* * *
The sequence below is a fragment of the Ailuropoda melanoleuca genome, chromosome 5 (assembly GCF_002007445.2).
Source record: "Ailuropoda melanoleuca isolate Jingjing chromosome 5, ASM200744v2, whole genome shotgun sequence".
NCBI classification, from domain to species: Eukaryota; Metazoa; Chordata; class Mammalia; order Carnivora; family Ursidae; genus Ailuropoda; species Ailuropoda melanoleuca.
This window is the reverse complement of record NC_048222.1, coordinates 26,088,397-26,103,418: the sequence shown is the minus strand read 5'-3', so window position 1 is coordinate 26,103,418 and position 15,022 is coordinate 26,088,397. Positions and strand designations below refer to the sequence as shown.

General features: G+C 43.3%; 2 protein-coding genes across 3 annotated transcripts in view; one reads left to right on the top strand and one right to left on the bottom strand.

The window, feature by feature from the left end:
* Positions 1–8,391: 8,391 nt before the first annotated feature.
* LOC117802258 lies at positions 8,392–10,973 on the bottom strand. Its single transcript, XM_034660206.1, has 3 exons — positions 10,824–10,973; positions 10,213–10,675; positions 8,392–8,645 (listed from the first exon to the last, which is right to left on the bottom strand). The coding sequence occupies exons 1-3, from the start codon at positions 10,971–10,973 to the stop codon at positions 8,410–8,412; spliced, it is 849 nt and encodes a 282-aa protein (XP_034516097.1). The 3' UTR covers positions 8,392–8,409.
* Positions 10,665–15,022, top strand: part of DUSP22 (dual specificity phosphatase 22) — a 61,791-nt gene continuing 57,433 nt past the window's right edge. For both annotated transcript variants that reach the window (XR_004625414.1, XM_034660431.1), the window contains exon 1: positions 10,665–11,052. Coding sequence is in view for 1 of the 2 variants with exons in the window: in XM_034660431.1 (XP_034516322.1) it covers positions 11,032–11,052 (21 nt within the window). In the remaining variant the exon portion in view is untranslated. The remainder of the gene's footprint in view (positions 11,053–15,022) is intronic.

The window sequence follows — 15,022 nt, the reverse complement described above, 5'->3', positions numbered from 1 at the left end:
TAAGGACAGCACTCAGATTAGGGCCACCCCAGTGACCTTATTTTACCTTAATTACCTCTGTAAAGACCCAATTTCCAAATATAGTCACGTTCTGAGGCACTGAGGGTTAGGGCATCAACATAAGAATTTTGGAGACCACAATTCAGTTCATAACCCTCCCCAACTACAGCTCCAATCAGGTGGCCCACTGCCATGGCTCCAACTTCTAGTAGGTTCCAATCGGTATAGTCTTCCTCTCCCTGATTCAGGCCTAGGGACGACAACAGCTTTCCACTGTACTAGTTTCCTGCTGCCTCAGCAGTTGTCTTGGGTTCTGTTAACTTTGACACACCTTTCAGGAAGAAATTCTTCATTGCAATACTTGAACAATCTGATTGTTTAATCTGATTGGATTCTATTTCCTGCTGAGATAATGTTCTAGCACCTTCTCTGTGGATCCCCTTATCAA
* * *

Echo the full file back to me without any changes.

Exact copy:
The sequence below is a fragment of the Ailuropoda melanoleuca genome, chromosome 5 (assembly GCF_002007445.2).
Source record: "Ailuropoda melanoleuca isolate Jingjing chromosome 5, ASM200744v2, whole genome shotgun sequence".
NCBI classification, from domain to species: Eukaryota; Metazoa; Chordata; class Mammalia; order Carnivora; family Ursidae; genus Ailuropoda; species Ailuropoda melanoleuca.
This window is the reverse complement of record NC_048222.1, coordinates 26,088,397-26,103,418: the sequence shown is the minus strand read 5'-3', so window position 1 is coordinate 26,103,418 and position 15,022 is coordinate 26,088,397. Positions and strand designations below refer to the sequence as shown.

General features: G+C 43.3%; 2 protein-coding genes across 3 annotated transcripts in view; one reads left to right on the top strand and one right to left on the bottom strand.

The window, feature by feature from the left end:
* Positions 1–8,391: 8,391 nt before the first annotated feature.
* LOC117802258 lies at positions 8,392–10,973 on the bottom strand. Its single transcript, XM_034660206.1, has 3 exons — positions 10,824–10,973; positions 10,213–10,675; positions 8,392–8,645 (listed from the first exon to the last, which is right to left on the bottom strand). The coding sequence occupies exons 1-3, from the start codon at positions 10,971–10,973 to the stop codon at positions 8,410–8,412; spliced, it is 849 nt and encodes a 282-aa protein (XP_034516097.1). The 3' UTR covers positions 8,392–8,409.
* Positions 10,665–15,022, top strand: part of DUSP22 (dual specificity phosphatase 22) — a 61,791-nt gene continuing 57,433 nt past the window's right edge. For both annotated transcript variants that reach the window (XR_004625414.1, XM_034660431.1), the window contains exon 1: positions 10,665–11,052. Coding sequence is in view for 1 of the 2 variants with exons in the window: in XM_034660431.1 (XP_034516322.1) it covers positions 11,032–11,052 (21 nt within the window). In the remaining variant the exon portion in view is untranslated. The remainder of the gene's footprint in view (positions 11,053–15,022) is intronic.

The window sequence follows — 15,022 nt, the reverse complement described above, 5'->3', positions numbered from 1 at the left end:
TAAGGACAGCACTCAGATTAGGGCCACCCCAGTGACCTTATTTTACCTTAATTACCTCTGTAAAGACCCAATTTCCAAATATAGTCACGTTCTGAGGCACTGAGGGTTAGGGCATCAACATAAGAATTTTGGAGACCACAATTCAGTTCATAACCCTCCCCAACTACAGCTCCAATCAGGTGGCCCACTGCCATGGCTCCAACTTCTAGTAGGTTCCAATCGGTATAGTCTTCCTCTCCCTGATTCAGGCCTAGGGACGACAACAGCTTTCCACTGTACTAGTTTCCTGCTGCCTCAGCAGTTGTCTTGGGTTCTGTTAACTTTGACACACCTTTCAGGAAGAAATTCTTCATTGCAATACTTGAACAATCTGATTGTTTAATCTGATTGGATTCTATTTCCTGCTGAGATAATGTTCTAGCACCTTCTCTGTGGATCCCCTTATCAA